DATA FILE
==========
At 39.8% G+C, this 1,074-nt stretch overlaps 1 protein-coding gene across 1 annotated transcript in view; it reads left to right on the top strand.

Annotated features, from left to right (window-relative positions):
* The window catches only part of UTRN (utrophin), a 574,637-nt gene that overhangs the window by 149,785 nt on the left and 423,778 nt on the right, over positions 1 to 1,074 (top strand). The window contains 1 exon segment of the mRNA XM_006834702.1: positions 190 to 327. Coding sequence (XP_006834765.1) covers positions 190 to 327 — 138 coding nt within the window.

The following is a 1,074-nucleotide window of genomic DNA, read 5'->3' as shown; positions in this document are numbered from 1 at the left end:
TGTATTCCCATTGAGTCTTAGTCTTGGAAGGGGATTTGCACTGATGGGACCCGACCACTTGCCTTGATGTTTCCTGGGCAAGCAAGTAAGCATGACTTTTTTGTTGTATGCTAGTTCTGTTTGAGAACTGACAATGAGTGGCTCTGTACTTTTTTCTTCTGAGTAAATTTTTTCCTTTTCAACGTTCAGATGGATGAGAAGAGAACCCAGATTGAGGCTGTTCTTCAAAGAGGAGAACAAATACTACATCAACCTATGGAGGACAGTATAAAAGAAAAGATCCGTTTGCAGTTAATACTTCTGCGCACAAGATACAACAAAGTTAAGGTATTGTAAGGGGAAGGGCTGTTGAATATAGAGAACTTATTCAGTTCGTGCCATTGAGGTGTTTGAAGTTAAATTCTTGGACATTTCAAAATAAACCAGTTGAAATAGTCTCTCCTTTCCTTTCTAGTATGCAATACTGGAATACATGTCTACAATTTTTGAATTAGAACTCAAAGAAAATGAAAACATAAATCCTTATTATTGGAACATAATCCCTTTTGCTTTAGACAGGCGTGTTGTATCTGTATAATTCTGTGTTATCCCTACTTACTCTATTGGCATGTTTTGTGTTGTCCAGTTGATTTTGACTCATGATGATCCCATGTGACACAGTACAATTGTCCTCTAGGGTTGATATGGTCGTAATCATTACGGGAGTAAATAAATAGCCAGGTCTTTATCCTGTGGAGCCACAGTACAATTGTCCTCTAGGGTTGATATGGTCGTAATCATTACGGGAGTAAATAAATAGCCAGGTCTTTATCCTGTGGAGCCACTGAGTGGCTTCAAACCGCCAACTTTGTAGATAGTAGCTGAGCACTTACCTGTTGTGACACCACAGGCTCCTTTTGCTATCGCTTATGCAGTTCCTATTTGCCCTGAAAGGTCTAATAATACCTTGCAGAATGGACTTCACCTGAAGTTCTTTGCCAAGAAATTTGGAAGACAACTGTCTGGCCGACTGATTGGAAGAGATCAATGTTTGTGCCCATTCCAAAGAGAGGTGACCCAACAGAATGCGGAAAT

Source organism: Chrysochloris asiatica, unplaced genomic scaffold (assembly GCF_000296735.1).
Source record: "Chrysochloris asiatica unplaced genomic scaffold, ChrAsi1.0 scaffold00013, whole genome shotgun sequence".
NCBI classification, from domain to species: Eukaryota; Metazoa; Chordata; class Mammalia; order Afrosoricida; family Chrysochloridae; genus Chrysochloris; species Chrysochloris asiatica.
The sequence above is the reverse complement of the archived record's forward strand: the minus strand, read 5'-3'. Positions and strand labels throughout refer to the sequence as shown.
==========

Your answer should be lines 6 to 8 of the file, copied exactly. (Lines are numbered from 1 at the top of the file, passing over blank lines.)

Source organism: Chrysochloris asiatica, unplaced genomic scaffold (assembly GCF_000296735.1).
Source record: "Chrysochloris asiatica unplaced genomic scaffold, ChrAsi1.0 scaffold00013, whole genome shotgun sequence".
NCBI classification, from domain to species: Eukaryota; Metazoa; Chordata; class Mammalia; order Afrosoricida; family Chrysochloridae; genus Chrysochloris; species Chrysochloris asiatica.